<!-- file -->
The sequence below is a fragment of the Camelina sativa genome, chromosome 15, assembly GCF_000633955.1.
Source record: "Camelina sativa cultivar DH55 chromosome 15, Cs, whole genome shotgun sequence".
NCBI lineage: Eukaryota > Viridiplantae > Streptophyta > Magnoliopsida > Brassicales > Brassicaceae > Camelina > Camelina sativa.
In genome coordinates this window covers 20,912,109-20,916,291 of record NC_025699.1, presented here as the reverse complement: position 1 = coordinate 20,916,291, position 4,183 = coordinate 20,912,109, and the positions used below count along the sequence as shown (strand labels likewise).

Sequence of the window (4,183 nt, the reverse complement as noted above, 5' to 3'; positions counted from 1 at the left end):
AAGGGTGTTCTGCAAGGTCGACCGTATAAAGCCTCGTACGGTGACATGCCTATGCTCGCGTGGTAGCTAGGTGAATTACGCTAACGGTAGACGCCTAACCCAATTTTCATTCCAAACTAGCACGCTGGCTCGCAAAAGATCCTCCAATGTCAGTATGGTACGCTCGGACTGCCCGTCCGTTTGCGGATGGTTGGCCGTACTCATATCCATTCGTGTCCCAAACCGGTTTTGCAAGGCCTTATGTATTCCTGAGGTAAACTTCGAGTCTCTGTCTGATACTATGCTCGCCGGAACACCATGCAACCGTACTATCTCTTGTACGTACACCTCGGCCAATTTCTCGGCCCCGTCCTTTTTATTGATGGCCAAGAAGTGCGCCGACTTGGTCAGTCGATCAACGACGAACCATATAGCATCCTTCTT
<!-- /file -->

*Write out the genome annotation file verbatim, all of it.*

The sequence below is a fragment of the Camelina sativa genome, chromosome 15, assembly GCF_000633955.1.
Source record: "Camelina sativa cultivar DH55 chromosome 15, Cs, whole genome shotgun sequence".
NCBI lineage: Eukaryota > Viridiplantae > Streptophyta > Magnoliopsida > Brassicales > Brassicaceae > Camelina > Camelina sativa.
In genome coordinates this window covers 20,912,109-20,916,291 of record NC_025699.1, presented here as the reverse complement: position 1 = coordinate 20,916,291, position 4,183 = coordinate 20,912,109, and the positions used below count along the sequence as shown (strand labels likewise).

Sequence of the window (4,183 nt, the reverse complement as noted above, 5' to 3'; positions counted from 1 at the left end):
AAGGGTGTTCTGCAAGGTCGACCGTATAAAGCCTCGTACGGTGACATGCCTATGCTCGCGTGGTAGCTAGGTGAATTACGCTAACGGTAGACGCCTAACCCAATTTTCATTCCAAACTAGCACGCTGGCTCGCAAAAGATCCTCCAATGTCAGTATGGTACGCTCGGACTGCCCGTCCGTTTGCGGATGGTTGGCCGTACTCATATCCATTCGTGTCCCAAACCGGTTTTGCAAGGCCTTATGTATTCCTGAGGTAAACTTCGAGTCTCTGTCTGATACTATGCTCGCCGGAACACCATGCAACCGTACTATCTCTTGTACGTACACCTCGGCCAATTTCTCGGCCCCGTCCTTTTTATTGATGGCCAAGAAGTGCGCCGACTTGGTCAGTCGATCAACGACGAACCATATAGCATCCTTCTT